For all its stupidity, 2015’s Jurassic World was probably the best film about a dinosaur since The Iron Lady. Like the original Jurassic Park it combined our love of dinosaurs, theme parks and asexual reproduction. But sequels to those movies are prone to a reptile dysfunction, as they have to contrive reasons for the characters to voluntarily go back to a horrific island. Like the people in Lost, or anyone planning on going to the next Fyre Festival.
Jurassic World: Fallen Kingdom starts with Dr. Ian Malcolm (Jeff Goldblum) doing some exposition and proving that life does indeed find a way (of tricking people who watch the trailer into thinking he’s in the movie). He explains that the island that once housed the Jurassic World theme park (until its unforeseen health and safety violation) is home to a massive volcano, which was weirdly never mentioned in the first film. This volcano is about to erupt and destroy the island along with all the dinosaurs. The prospect of this guilt-free dinopocalypse (or Raptor Rapture) would have any sensible person jumping at the chance to let the dinosaurs die, and the franchise with it.
But former Jurassic World supervisor and woman with a very good lawyer Claire (Bryce Dallas Howard) has set up a Dinosaur Protection Group (really) and wants to save the creatures, despite having personally witnessed enough dino destruction to make most people unable to endure so much as an episode of Barney without pissing themselves. So she and Owen (Chris Pratt) go back to the island like the Vengaboys before them, along with a pair of comic-relief interns. Presumably in case the dinosaurs need any teas or coffees. Upon landing and seeing a Diplodocus, paleo-veterinarian Zia (Daniella Pineda) exclaims: “I never thought I’d see a real dinosaur!” Even though she’s a dinosaur doctor. That’s like a vet freaking out over the sight of a pug.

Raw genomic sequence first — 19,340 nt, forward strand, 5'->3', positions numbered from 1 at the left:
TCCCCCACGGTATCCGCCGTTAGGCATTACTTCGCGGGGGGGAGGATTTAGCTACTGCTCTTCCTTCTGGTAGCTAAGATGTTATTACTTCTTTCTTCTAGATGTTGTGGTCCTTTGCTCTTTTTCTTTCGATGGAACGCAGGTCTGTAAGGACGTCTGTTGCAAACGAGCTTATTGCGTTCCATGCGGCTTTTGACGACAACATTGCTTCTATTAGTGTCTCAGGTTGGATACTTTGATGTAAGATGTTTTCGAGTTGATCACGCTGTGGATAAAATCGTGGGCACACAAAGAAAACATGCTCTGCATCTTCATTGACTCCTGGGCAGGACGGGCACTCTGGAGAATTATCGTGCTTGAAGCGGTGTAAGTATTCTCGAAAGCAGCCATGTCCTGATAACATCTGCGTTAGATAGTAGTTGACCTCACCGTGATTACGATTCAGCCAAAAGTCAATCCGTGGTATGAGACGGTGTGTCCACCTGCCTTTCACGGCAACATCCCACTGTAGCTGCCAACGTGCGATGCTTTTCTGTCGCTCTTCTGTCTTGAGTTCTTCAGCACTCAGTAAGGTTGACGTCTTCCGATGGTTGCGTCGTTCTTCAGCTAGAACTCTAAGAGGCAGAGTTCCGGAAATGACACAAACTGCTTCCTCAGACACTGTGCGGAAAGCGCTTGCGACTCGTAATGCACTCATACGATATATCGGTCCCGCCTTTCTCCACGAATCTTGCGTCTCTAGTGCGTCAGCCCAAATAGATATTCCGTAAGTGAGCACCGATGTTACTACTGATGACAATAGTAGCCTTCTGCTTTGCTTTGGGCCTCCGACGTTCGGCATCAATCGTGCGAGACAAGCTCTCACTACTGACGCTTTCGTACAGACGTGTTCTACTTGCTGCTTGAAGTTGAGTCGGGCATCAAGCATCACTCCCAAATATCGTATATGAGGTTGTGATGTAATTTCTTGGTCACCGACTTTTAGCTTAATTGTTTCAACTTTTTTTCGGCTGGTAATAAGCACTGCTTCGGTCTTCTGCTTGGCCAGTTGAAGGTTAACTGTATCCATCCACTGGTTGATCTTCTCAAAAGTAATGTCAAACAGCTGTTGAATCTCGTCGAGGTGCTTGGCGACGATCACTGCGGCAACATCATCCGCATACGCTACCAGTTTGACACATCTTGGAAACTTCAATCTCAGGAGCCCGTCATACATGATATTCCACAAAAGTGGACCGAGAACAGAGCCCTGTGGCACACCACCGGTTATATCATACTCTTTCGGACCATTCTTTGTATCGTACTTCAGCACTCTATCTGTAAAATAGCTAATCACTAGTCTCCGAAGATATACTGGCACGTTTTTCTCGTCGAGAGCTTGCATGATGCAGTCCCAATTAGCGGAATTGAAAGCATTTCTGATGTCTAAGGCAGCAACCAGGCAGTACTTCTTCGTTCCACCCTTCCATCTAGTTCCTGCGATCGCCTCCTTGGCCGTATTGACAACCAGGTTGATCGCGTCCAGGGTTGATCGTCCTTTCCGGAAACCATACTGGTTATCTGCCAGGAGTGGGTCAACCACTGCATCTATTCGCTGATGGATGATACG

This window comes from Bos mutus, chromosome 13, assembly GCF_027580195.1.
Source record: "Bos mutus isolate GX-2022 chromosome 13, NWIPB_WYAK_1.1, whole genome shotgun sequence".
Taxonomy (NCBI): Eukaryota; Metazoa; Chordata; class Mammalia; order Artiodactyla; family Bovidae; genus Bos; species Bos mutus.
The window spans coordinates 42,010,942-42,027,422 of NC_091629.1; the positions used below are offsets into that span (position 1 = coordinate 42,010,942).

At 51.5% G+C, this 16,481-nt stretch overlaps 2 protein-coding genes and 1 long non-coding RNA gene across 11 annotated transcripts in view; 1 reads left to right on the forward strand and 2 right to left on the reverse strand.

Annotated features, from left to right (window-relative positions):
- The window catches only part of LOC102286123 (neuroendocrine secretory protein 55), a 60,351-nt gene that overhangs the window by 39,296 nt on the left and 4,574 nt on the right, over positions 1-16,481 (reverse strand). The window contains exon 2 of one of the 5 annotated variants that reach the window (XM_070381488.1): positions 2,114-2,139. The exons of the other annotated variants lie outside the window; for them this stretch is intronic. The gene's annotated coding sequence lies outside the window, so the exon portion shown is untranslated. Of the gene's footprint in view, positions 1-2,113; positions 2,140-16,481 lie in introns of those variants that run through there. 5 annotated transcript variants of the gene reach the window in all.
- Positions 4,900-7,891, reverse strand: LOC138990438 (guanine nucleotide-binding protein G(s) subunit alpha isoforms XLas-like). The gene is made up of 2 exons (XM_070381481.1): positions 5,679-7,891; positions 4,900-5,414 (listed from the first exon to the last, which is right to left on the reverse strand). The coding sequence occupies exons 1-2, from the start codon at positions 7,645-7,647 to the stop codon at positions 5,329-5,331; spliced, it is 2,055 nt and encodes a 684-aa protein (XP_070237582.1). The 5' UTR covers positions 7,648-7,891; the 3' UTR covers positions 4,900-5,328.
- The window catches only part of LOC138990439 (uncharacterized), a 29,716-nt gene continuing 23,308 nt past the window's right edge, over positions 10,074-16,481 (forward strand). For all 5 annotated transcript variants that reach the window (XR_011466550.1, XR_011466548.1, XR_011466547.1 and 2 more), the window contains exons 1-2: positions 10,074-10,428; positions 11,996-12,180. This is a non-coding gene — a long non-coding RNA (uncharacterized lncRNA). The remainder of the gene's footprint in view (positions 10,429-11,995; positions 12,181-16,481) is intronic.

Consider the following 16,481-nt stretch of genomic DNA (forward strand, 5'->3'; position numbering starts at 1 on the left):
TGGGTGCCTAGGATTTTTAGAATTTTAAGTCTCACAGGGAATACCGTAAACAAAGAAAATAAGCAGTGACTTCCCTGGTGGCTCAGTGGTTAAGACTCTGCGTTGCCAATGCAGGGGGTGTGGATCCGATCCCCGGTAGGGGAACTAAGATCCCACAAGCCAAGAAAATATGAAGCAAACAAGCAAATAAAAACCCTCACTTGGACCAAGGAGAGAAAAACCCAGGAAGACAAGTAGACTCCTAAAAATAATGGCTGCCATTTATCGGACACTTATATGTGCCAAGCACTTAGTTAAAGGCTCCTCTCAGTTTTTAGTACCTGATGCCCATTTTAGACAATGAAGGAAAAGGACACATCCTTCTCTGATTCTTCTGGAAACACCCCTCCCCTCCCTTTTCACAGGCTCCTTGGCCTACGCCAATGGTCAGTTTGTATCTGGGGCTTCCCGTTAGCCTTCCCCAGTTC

That Jurassic Park movies don’t make a whole lot of sense is a given, but Fallen Kingdom‘s disregard for logic is so obnoxious that it becomes impossible to enjoy on even the simplest of levels. Last time Claire was wearing inappropriate high heels, but here her footwear is pretty much the only thing that’s been thought through (and that’s only because everyone complained, apart from Melania Trump who saw the film as a kind of disaster zone fashion manual). And the new characters are just as useless. There’s Rafe (son of Tim) Spall, Geraldine (daughter of Charlie) Chaplin and James (son of John) Cromwell, an actor whose animal rights activism seems to sit uncomfortably with Chris Pratt’s love of hunting. Then there’s the extinking screenplay, full of lines like: “It was a lie, it was a lie, bastards, it was all a lie!” Imagine that: a script full of dinosaurs yet no one thought to reach for the thesaurus.
None of this is to fault J.A. Bayona’s typically effective directing (and it’s still better than The Lost World), but ultimately this fifth Jurassic Park picture is an insult to the name Jurassic 5. It’s testament to the shoddiness of Solo: A Star Wars Story that this isn’t the worst movie involving one of the Howard family from the last month, but here’s the T: it Rex the franchise all over again.